Five creatures to spot in your garden...

From sunrise to sunset, look and listen out for these creatures in your garden…

Did you know that our collective gardens cover a bigger area than all of our nature reserves combined? Our gardens can be fantastic homes for wildlife, from tiny bugs to snuffling hedgehogs.

Here's what to look out for during the Great Yorkshire Creature Count, and some tips for helping to attract more wild friends!

Waking up to a chorus of birds

As dawn breaks, gardens across the country are awoken to the beautiful chorus of birdsong. From March to July, our feathered neighbours set their alarm clocks early to defend their territories and attract a mate whilst it’s tricky for predators to spot them. 

Blackbirds and robins are amongst the earliest to rise – perhaps to catch the worms, a staple in their diets. Smaller birds such as wrens, join in a little later when the temperature starts to rise and the insects they feed on appear too.

As well as feeding your garden birds, don’t forget to provide a regular supply of clean water too (for drinking and bathing).

The buzz gets going… 

As the flowers open their petals to greet the sun, garden bumblebees get to work… Look out for a large and scruffy bee with a white tail buzzing around your plants. They have the longest tongue of all our bumblebees – stretching up to 2cm which is as long as its body! This enables them to reach right inside flowers like foxgloves to collect the pollen and return it to their underground nests.

It’s no secret that bees are in trouble but our gardens can make a real difference, from planning nectar and pollen-rich flowers, letting your grass grow and encouraging hoverflies, beetles and ladybirds to manage your pest control rather than chemicals. 

Common frog © Jim Higham

Common frog © Jim Higham

Lazy afternoons by the water

The simplest of ponds can attract our most well-known amphibian, the common frog – recognisable by their smooth skin (which distinguishes them from toads) and long legs for jumping. During the spring, they return to our ponds to breed, laying spawn in jelly-like clumps. During the summer, they can be found in damp shading spots near your pond as they cool off in the hot weather. Between June-September, froglets will leave the water en masse so watch your step!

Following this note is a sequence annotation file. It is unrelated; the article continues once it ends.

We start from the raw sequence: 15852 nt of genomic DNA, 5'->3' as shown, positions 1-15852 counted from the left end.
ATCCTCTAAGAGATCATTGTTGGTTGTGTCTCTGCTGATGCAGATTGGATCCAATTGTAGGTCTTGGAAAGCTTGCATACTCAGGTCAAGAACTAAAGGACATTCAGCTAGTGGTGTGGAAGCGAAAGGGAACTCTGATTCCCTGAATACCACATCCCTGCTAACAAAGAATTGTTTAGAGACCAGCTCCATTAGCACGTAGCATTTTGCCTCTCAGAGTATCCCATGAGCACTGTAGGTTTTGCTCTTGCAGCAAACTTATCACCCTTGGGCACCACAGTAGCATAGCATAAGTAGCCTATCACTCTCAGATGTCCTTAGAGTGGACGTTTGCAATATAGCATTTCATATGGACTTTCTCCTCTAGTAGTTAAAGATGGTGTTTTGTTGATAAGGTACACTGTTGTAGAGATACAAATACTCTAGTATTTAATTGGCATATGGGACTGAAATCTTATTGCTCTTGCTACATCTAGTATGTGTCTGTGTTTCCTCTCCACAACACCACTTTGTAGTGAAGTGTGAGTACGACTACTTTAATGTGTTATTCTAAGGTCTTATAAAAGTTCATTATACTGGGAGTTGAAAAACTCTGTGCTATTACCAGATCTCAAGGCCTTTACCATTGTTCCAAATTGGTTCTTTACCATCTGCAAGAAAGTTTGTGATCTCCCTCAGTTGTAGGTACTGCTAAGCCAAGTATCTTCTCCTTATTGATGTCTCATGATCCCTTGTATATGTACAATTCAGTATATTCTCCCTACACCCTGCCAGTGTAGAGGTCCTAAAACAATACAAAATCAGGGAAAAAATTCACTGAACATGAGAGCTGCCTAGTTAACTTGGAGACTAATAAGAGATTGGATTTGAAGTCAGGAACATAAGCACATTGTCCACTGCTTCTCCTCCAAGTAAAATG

If you see a frog in your garden but don’t have a pond, it’s likely it’s looking for one that used to be there. Why not create one following our guide. If you have a pond already, make sure it slopes to dry land on one side and by placing a log pile nearby, frogs will have the ultimate pond-side snack bar!

Hedgehog

A special guest for supper

As night begins to fall, inset-rich lawns and flowerbeds provide excellent feeding grounds for hedgehogs – your slugs will soon be hovered up! The bottom of thick hedges and piles of leaves are welcome spots to nest during the daytime and hibernate over the winter. With plentiful food and shelter, our gardens are one of the most important places for these iconic British creatures, whose numbers are sadly in decline.

Throughout the night, hedgehogs can roam up to 1 mile on the search for food or a mate and by making a small gap in our fences, we can link our gardens together to create a ‘hedgehog highway’. 

Chimney sweep moth

Chimney sweep moth

Moonlight mysteries

Whilst colourful butterflies bring joy to our gardens in the sunshine, the darkness of the night welcomes the wonderful world of moths – our back gardens could be home to hundreds of species. Get to know these wild neighbours by laying a white sheet on a washing line and shining a bright light underneath it. A display of fascinating patterns and surprisingly bright colours will soon appear!

Planting flowers that release their scent through the night are big draw for moths such as evening promise and honeysuckle. Holly, ivy and hawthorn also satisfy hungry caterpillars of moths. Gardening for moths means you can put your feet up – fallen leaves and old stems help them to hide from predators. They love weeds too!